Dennis Lehane's Mystic River
takes the material of the ordinary police procedural thriller and shapes it into heart-break. As boys, Jimmy, Dave and Sean were friends, until one day Dave was abducted by two men pretending to be cops, and was never quite the same again. As men, Dave is a damaged fantasist, safe in a quietly happy marriage; Jimmy a retired criminal making a good respectable living for the sake of his children; and Sean is the homicide cop who finds himself investigating the murder of Jimmy's eldest daughter Katie. This is not just a book about what becomes of the children who grow into adults; it is about what happens to a neighbourhood when the rules change, when an old established working-class district acquires gentrified espresso bars at one end and the beats of the city's most dangerous whores at the other. It is also a book about the tragedy of all sudden violent deaths; we never forget our sense of Katie as she was, dancing on the last night of her life--she is never just the corpse here, never just the object of mourning and investigation. --Roz Kaveney
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From Publishers Weekly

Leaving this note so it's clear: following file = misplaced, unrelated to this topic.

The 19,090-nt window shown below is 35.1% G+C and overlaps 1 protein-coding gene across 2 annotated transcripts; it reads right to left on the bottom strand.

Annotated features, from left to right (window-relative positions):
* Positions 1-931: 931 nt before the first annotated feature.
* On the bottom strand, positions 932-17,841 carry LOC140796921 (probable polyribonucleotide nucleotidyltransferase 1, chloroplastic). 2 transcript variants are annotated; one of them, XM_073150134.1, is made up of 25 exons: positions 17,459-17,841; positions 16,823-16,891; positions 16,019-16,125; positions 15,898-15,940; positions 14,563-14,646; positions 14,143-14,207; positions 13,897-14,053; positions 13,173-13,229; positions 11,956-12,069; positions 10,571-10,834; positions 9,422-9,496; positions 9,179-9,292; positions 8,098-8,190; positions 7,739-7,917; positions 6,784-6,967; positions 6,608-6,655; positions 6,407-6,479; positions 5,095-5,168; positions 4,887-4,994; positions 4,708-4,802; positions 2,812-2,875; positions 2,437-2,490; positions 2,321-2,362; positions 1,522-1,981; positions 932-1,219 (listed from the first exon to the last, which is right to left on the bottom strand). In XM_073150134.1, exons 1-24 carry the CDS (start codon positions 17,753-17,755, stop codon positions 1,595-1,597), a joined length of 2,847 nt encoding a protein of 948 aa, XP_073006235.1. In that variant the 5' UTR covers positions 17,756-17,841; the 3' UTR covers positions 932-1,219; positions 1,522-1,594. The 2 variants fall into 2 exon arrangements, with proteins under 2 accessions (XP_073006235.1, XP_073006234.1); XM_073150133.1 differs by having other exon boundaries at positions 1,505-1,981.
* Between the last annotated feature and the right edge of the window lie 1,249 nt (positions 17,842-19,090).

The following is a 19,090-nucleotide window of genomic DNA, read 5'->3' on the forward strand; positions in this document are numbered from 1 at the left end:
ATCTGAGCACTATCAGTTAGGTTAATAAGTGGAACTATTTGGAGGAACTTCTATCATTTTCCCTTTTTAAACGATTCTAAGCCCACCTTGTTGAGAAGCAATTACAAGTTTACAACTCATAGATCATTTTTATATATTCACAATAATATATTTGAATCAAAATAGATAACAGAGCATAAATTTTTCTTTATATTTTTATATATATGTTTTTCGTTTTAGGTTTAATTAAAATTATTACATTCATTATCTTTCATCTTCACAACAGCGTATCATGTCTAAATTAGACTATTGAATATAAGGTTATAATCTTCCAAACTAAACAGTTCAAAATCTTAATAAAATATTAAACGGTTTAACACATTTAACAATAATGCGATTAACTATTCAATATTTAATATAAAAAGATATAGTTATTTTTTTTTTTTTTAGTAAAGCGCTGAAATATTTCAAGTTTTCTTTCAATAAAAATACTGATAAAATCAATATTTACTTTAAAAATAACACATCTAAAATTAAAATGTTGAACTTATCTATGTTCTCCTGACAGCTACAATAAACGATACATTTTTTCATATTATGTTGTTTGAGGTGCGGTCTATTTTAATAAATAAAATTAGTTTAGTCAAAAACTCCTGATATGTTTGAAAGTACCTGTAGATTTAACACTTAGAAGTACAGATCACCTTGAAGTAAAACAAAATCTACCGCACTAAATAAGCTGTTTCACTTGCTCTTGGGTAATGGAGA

Lehane ventures beyond his acclaimed private eye series with this emotionally wrenching crime drama about the effects of a savage killing on a tightly knit, blue-collar Boston neighborhood. Written with a sensitivity toward character that exceeds his previous efforts, the story tracks the friendship of three boys from a defining moment in their childhood, when 11-year-old Dave Boyle was abducted off the streets of East Buckingham and sexually molested by two men before managing to escape. Boyle, Jimmy Marcus and Sean Devine grow apart as the years pass, but a quarter century later they are thrust back together when Marcus's 19-year-old daughter, Katie, is murdered in a local park. Marcus, a reformed master thief turned family man, goes through a period of intense grief, followed by a thirst for revenge. Devine, now a homicide cop assigned to the murder, tries to control his old friend while working to make sense of the baffling case, which involves turning over the past as much as it does sifting through new evidence. In time, Devine begins to suspect Boyle, a man of many ghoulish secrets who has led a double life ever since the molestation. Lehane's story slams the reader with uncomfortable images, a beautifully rendered setting and an unnerving finale. With his sixth novel, the author has replaced the graphic descriptions of crime and violence found in his Patrick Kenzie-Angela Gennaro series (Prayers for Rain; Gone, Baby, Gone) with a more pensive, inward view of life's dark corners. It's a change that garners his themesAregret over life choices, the psychological imprints of childhood, personal and professional compromiseAa richer context and his characters a deeper exploration. Agent, Ann Rittenberg. (Feb. 6) Forecast: Given the excitement in-house at Morrow that this is Lehane's breakthrough book, and the promotion they're placing behind it, it stands an excellent chance of leaping straight onto the bestseller lists. A one-day laydown, $250,000 ad-promo and an 11-city author tour, plus a blurb from Michael Connelly designating Lehane as "the heir apparent," should provide the groundwork for explosive sales. Rights have been sold in the U.K., France and Germany, and there will be a large-print edition as well as an audio from Harper Audio.
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